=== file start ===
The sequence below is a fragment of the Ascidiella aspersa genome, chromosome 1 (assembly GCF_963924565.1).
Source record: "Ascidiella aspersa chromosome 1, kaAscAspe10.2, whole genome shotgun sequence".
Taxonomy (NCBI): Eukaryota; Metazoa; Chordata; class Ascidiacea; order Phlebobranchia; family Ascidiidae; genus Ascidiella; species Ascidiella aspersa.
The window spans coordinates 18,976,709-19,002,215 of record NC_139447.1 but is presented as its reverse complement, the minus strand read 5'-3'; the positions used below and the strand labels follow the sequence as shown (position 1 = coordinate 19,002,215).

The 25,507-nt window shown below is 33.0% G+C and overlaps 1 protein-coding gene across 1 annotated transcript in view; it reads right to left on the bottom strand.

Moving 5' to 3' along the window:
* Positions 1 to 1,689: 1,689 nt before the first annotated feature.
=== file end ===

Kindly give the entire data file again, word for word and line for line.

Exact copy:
The sequence below is a fragment of the Ascidiella aspersa genome, chromosome 1 (assembly GCF_963924565.1).
Source record: "Ascidiella aspersa chromosome 1, kaAscAspe10.2, whole genome shotgun sequence".
Taxonomy (NCBI): Eukaryota; Metazoa; Chordata; class Ascidiacea; order Phlebobranchia; family Ascidiidae; genus Ascidiella; species Ascidiella aspersa.
The window spans coordinates 18,976,709-19,002,215 of record NC_139447.1 but is presented as its reverse complement, the minus strand read 5'-3'; the positions used below and the strand labels follow the sequence as shown (position 1 = coordinate 19,002,215).

The 25,507-nt window shown below is 33.0% G+C and overlaps 1 protein-coding gene across 1 annotated transcript in view; it reads right to left on the bottom strand.

Moving 5' to 3' along the window:
* Positions 1 to 1,689: 1,689 nt before the first annotated feature.